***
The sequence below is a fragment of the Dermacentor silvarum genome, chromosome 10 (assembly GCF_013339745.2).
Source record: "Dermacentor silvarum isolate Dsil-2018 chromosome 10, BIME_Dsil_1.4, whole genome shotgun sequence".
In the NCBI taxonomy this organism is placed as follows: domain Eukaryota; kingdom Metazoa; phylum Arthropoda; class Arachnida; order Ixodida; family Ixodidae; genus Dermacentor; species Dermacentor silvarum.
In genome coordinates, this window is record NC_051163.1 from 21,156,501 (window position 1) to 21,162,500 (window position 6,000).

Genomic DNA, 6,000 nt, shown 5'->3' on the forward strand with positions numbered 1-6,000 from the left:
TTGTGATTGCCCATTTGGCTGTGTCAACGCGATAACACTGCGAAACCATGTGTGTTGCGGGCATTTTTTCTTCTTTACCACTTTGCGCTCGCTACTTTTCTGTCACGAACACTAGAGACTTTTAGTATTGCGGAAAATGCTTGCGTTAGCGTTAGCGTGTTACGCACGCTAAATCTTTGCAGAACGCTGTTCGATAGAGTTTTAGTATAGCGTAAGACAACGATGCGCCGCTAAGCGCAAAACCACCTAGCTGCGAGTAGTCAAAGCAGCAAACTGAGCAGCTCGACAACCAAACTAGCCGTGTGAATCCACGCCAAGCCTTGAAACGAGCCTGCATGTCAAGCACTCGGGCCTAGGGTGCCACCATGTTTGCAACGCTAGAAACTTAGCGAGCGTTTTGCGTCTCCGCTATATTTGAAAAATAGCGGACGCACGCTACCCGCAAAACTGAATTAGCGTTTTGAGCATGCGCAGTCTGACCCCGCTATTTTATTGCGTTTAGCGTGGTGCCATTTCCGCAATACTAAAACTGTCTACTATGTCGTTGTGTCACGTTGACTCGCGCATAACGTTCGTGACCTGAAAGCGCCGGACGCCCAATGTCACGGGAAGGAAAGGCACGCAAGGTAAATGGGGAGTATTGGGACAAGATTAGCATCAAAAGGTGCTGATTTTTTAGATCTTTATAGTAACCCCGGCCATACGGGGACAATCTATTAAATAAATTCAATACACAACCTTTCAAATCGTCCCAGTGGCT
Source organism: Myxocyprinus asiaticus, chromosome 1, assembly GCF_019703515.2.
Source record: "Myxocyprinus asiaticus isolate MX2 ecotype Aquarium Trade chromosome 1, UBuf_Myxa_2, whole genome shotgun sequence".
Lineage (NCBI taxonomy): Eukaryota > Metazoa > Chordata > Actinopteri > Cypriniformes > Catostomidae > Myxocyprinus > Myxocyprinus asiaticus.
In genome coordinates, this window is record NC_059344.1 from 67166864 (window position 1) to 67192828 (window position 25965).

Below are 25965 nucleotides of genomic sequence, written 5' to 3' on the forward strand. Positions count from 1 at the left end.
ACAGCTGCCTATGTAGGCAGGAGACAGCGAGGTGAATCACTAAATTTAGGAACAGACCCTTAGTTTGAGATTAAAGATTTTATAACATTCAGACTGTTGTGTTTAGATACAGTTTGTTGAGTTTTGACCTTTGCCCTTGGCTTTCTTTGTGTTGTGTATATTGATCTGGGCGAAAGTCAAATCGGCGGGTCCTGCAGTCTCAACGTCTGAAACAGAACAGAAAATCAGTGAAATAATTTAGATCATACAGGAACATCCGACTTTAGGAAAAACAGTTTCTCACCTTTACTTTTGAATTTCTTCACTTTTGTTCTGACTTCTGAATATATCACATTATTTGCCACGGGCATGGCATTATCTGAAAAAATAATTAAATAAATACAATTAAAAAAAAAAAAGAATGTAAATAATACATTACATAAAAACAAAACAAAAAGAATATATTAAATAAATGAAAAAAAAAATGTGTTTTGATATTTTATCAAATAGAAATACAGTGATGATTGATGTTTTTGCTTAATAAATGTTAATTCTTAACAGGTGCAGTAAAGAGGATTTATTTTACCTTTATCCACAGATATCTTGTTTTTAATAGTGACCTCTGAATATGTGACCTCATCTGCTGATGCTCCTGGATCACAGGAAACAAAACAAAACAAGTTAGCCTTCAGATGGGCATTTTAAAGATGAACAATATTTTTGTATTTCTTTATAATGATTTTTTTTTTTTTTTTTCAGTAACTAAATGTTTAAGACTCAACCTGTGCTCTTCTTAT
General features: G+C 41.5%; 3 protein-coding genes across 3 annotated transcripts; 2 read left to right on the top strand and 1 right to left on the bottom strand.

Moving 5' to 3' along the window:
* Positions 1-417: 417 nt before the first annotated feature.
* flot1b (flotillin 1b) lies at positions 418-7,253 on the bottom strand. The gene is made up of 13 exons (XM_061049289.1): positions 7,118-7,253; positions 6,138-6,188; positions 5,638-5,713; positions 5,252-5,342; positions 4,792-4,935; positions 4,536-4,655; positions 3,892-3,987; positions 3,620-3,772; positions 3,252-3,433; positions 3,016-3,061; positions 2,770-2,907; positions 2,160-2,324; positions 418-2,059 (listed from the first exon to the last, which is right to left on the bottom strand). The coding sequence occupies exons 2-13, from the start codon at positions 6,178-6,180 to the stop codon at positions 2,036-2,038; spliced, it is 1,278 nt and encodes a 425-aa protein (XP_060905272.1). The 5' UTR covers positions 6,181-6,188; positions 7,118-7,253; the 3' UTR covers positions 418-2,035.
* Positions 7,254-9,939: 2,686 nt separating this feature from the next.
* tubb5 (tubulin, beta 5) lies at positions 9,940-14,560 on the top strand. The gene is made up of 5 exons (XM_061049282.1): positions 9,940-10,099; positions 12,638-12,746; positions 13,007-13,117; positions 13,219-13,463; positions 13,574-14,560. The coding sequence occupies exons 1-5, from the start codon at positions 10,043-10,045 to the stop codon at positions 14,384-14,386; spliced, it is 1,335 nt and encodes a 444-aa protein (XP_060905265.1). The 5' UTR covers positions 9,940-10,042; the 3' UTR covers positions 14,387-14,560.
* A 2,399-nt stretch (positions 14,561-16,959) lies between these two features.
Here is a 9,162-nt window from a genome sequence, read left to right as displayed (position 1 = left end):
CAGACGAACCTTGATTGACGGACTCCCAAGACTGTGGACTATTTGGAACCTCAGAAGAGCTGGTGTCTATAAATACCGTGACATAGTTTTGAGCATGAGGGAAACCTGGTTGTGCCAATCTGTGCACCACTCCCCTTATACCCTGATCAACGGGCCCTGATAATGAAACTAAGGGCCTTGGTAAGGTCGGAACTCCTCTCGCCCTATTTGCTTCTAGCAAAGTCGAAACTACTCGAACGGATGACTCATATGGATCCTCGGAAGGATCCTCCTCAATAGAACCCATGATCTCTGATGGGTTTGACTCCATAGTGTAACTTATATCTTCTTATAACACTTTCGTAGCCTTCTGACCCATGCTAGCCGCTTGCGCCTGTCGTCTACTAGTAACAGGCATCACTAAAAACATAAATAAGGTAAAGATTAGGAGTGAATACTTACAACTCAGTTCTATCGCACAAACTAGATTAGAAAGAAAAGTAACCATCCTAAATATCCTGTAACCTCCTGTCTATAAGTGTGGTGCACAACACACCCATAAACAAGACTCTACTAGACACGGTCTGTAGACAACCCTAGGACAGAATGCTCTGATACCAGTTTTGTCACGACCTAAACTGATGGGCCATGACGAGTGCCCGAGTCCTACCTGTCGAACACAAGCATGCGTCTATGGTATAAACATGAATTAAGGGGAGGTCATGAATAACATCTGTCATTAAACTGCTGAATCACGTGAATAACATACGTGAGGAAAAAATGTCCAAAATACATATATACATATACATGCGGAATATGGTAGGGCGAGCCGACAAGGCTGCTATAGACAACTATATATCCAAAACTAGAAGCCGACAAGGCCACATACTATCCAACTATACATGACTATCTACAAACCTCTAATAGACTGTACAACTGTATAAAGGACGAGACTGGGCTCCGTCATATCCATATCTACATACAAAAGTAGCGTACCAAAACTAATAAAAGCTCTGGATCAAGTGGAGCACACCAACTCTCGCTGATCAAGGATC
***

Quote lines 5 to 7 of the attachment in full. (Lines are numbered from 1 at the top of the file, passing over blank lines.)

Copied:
Genomic DNA, 6,000 nt, shown 5'->3' on the forward strand with positions numbered 1-6,000 from the left:
TTGTGATTGCCCATTTGGCTGTGTCAACGCGATAACACTGCGAAACCATGTGTGTTGCGGGCATTTTTTCTTCTTTACCACTTTGCGCTCGCTACTTTTCTGTCACGAACACTAGAGACTTTTAGTATTGCGGAAAATGCTTGCGTTAGCGTTAGCGTGTTACGCACGCTAAATCTTTGCAGAACGCTGTTCGATAGAGTTTTAGTATAGCGTAAGACAACGATGCGCCGCTAAGCGCAAAACCACCTAGCTGCGAGTAGTCAAAGCAGCAAACTGAGCAGCTCGACAACCAAACTAGCCGTGTGAATCCACGCCAAGCCTTGAAACGAGCCTGCATGTCAAGCACTCGGGCCTAGGGTGCCACCATGTTTGCAACGCTAGAAACTTAGCGAGCGTTTTGCGTCTCCGCTATATTTGAAAAATAGCGGACGCACGCTACCCGCAAAACTGAATTAGCGTTTTGAGCATGCGCAGTCTGACCCCGCTATTTTATTGCGTTTAGCGTGGTGCCATTTCCGCAATACTAAAACTGTCTACTATGTCGTTGTGTCACGTTGACTCGCGCATAACGTTCGTGACCTGAAAGCGCCGGACGCCCAATGTCACGGGAAGGAAAGGCACGCAAGGTAAATGGGGAGTATTGGGACAAGATTAGCATCAAAAGGTGCTGATTTTTTAGATCTTTATAGTAACCCCGGCCATACGGGGACAATCTATTAAATAAATTCAATACACAACCTTTCAAATCGTCCCAGTGGCT
Source organism: Myxocyprinus asiaticus, chromosome 1, assembly GCF_019703515.2.